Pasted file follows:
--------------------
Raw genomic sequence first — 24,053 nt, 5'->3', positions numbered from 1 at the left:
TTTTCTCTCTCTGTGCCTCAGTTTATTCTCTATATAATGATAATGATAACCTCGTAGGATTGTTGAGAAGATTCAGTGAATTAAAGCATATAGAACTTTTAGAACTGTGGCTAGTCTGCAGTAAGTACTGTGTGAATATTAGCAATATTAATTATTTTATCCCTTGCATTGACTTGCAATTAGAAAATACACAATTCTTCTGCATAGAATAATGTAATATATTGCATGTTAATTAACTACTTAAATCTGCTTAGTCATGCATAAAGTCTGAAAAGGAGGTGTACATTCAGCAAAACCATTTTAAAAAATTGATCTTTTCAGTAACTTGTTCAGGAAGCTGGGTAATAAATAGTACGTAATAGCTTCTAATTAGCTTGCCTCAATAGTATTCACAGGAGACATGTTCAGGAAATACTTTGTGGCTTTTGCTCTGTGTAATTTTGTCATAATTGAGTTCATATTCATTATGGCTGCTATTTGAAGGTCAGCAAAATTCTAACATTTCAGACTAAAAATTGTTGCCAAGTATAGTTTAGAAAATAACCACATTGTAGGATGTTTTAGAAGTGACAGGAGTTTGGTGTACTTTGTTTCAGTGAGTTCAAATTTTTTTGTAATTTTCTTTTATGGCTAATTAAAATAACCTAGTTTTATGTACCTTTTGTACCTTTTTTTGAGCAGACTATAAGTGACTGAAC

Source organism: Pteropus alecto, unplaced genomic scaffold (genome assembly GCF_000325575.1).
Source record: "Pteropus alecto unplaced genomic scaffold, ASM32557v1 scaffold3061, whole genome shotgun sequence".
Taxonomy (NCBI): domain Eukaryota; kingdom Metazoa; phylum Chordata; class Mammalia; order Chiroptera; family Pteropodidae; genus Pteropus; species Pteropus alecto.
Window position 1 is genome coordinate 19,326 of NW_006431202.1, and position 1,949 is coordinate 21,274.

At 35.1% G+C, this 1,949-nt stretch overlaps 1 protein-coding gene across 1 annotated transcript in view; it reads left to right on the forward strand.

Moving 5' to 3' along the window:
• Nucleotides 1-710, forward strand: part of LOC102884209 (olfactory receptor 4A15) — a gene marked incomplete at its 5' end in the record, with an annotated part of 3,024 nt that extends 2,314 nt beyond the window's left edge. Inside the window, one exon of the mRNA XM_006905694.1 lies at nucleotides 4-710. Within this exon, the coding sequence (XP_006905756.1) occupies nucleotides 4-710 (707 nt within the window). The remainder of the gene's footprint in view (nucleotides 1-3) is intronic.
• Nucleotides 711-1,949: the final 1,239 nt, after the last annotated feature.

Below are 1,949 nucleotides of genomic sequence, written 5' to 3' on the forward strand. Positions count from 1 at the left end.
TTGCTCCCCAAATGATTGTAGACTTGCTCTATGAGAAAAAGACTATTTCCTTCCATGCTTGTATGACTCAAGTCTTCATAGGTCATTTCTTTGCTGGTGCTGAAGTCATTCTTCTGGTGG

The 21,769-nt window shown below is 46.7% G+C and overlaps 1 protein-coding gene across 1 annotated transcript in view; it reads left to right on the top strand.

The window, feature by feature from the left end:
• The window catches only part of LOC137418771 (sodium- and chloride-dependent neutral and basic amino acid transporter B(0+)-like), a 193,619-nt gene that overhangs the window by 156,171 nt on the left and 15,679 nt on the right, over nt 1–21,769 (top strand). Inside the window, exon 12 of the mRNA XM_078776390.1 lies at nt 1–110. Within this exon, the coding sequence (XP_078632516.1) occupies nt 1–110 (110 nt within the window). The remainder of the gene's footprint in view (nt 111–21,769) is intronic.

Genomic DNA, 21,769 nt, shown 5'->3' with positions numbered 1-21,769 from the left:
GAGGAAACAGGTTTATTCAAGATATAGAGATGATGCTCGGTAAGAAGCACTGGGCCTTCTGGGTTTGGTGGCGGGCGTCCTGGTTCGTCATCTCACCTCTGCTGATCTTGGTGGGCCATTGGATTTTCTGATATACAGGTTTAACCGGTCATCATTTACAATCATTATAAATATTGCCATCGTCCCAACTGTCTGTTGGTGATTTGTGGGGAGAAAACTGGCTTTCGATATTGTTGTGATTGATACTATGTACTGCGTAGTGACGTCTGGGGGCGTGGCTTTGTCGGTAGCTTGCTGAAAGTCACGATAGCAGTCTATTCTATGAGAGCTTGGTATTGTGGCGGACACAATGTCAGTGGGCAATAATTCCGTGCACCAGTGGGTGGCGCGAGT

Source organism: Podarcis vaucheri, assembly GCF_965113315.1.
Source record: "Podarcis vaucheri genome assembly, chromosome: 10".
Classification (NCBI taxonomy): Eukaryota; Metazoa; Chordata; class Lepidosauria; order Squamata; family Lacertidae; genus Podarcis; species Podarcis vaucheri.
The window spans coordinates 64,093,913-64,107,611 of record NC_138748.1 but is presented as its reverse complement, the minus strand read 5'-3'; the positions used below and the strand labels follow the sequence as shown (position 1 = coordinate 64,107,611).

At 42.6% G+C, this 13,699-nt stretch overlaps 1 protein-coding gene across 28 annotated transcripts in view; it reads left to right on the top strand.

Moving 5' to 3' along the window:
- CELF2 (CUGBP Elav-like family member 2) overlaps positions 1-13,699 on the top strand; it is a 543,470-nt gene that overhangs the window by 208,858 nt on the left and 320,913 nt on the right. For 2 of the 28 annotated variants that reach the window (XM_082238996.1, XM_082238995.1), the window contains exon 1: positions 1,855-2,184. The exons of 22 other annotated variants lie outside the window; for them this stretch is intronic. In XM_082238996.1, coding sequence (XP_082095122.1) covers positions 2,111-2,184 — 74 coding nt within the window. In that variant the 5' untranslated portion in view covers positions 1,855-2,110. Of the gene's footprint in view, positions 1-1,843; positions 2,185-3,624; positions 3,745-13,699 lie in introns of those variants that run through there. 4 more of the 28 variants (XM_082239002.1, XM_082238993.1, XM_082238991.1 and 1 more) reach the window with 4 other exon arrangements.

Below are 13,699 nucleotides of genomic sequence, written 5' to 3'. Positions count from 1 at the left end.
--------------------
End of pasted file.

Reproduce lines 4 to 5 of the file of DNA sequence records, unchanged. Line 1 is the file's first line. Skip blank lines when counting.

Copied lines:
Source record: "Pteropus alecto unplaced genomic scaffold, ASM32557v1 scaffold3061, whole genome shotgun sequence".
Taxonomy (NCBI): domain Eukaryota; kingdom Metazoa; phylum Chordata; class Mammalia; order Chiroptera; family Pteropodidae; genus Pteropus; species Pteropus alecto.